Growth in social networking, mobile and infrastructure attacks
Posted on 06 December 2010.
IID released its list of the top enterprise security trends for 2011. Some specific areas that will have significant spikes in attacks are social networking, mobile, and enterprise infrastructure.


1. Bank-oriented social networking attacks - With the growth of social networks, banks are getting on the bandwagon and using these networks to cater to their customers. But beware, there will be fakes that will utilize social networking sites like Twitter and Facebook to try to infect victims with malware and trick people into giving up their vital personal information like bank logins, social security numbers, etc.

2. Mobile malware - Cyber crooks will cash in on the app craze even more in 2011, targeting mobile phones for malicious software (malware) attacks. They have already figured out ways to disguise malware as legitimate apps, and then steal account and login information or get victim phones to make expensive phone calls without the phone's owner ever knowing a thing. We'll see more and more rogue apps, along with attacks crafted to go after vulnerabilities in the smart phones’ operating systems or popular apps.

3. Infrastructure hijackings - Expect DNS and BGP attacks to grab headlines in 2011. As the translator between domain names and IP addresses, DNS is the glue that holds everything together on the Internet, from keeping time to conducting transactions to transmitting messages to sharing corporate and consumer data. By hijacking these DNS translations, attackers can drive unsuspecting surfers and corporate users to malicious sites, making large parts of the Internet largely useless or insecure. BGP is essentially the routing system for the Internet. Much like DNS, when BGP is hijacked, everything from websites to e-mail to instant messages can be rerouted.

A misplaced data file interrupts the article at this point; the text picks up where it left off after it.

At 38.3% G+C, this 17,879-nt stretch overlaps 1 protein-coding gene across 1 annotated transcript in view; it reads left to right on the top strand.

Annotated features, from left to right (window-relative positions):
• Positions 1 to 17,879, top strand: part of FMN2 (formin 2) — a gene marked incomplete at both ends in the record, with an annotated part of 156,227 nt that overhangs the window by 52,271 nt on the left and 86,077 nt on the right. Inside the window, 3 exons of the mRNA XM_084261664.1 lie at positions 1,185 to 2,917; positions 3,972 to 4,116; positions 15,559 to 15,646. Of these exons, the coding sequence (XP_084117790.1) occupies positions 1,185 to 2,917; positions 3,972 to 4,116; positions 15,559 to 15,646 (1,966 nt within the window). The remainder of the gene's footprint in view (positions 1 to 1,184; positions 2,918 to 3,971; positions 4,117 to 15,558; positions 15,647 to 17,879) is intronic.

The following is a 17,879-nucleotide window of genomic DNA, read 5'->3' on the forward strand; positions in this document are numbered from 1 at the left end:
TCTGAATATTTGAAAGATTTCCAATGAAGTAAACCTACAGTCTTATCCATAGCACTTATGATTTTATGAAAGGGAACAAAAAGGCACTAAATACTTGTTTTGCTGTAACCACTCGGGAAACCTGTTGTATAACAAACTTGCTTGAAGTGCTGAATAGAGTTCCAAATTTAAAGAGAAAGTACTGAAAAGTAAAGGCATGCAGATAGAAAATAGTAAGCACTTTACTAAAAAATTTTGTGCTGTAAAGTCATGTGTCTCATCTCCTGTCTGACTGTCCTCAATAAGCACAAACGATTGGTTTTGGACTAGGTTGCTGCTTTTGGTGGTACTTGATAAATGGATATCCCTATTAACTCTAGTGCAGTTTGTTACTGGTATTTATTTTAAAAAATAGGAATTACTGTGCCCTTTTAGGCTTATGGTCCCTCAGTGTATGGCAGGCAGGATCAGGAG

4. Growing pains with DNSSEC – There will be problems implementing DNSSEC properly because of technical challenges, industry resistance to change and implementation problems. DNSSEC is being marketed as the silver bullet to stop DNS cache poisoning attacks – where criminals can hijack a domain, email and much more.

5. Zeus reborn - The person who wrote Zeus — the malicious software used to steal more than $100 million so far in 2010 — says he is retiring from using Zeus. But don't believe the ruse. There is a good chance the programmer or a close associate will soon emerge with even more powerful ways to steal.

6. Sophisticated mule recruitment - In the world of phishing, a mule — or money mule, to be more precise — is the person who does the legwork of transferring the money from a phished bank account to a foreign bank account, typically through an intermediary money wire system like Western Union. IID expects more sophisticated mule recruiting operations in the coming year since moving money has been the biggest obstacle to criminals cleaning out bank accounts over the past year.

7. ACH fraud growth - Cyber criminals have found ACH (Automated Clearing House) fraud to be a simple way to swindle money from users. This scheme will continue for the foreseeable future due to its simplicity and the criminals’ ability to make millions of dollars from just a handful of ACH fraud victims.

8. Law enforcement busts - There has been a lot of money and manpower invested into fighting cybercrime by U.S. federal law enforcement as well as other countries over the past few years. Expect a continued uptick in taking cybercriminals down over the next year.

9. Extended enterprise problems on the rise – Cyber criminals often take an indirect approach to compromise their targets by focusing on those targets’ trusted partners, vendors and others (the Extended Enterprise) that have access to valuable data. As enterprises strengthen their defenses against direct attacks, IID expects to see an increase in indirect attacks against the Extended Enterprise – essentially opening up a “back door” security vulnerability.

10. Malvertising growth – Malvertising, the distribution of malware via fake online ads, grew steadily in 2010 with the volume of detected incidents more than quadrupling over the year. IID expects this growth to continue, as cybercriminals capitalize on the rapid growth in online advertising and compromised websites to distribute malware.





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